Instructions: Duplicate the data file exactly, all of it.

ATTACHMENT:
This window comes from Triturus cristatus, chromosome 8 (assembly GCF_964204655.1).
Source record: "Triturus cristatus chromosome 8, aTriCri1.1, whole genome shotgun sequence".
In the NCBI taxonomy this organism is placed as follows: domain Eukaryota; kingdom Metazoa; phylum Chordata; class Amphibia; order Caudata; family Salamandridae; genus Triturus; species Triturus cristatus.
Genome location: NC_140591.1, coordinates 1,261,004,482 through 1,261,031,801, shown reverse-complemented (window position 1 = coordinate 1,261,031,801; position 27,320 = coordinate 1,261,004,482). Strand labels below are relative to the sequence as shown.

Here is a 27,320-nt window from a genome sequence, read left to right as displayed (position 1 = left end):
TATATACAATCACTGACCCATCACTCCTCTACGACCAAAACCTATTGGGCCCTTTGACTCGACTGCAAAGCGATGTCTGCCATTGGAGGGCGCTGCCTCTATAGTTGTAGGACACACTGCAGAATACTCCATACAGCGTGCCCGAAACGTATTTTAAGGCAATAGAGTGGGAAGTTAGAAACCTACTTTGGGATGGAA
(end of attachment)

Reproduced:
This window comes from Triturus cristatus, chromosome 8 (assembly GCF_964204655.1).
Source record: "Triturus cristatus chromosome 8, aTriCri1.1, whole genome shotgun sequence".
In the NCBI taxonomy this organism is placed as follows: domain Eukaryota; kingdom Metazoa; phylum Chordata; class Amphibia; order Caudata; family Salamandridae; genus Triturus; species Triturus cristatus.
Genome location: NC_140591.1, coordinates 1,261,004,482 through 1,261,031,801, shown reverse-complemented (window position 1 = coordinate 1,261,031,801; position 27,320 = coordinate 1,261,004,482). Strand labels below are relative to the sequence as shown.

Here is a 27,320-nt window from a genome sequence, read left to right as displayed (position 1 = left end):
TATATACAATCACTGACCCATCACTCCTCTACGACCAAAACCTATTGGGCCCTTTGACTCGACTGCAAAGCGATGTCTGCCATTGGAGGGCGCTGCCTCTATAGTTGTAGGACACACTGCAGAATACTCCATACAGCGTGCCCGAAACGTATTTTAAGGCAATAGAGTGGGAAGTTAGAAACCTACTTTGGGATGGAA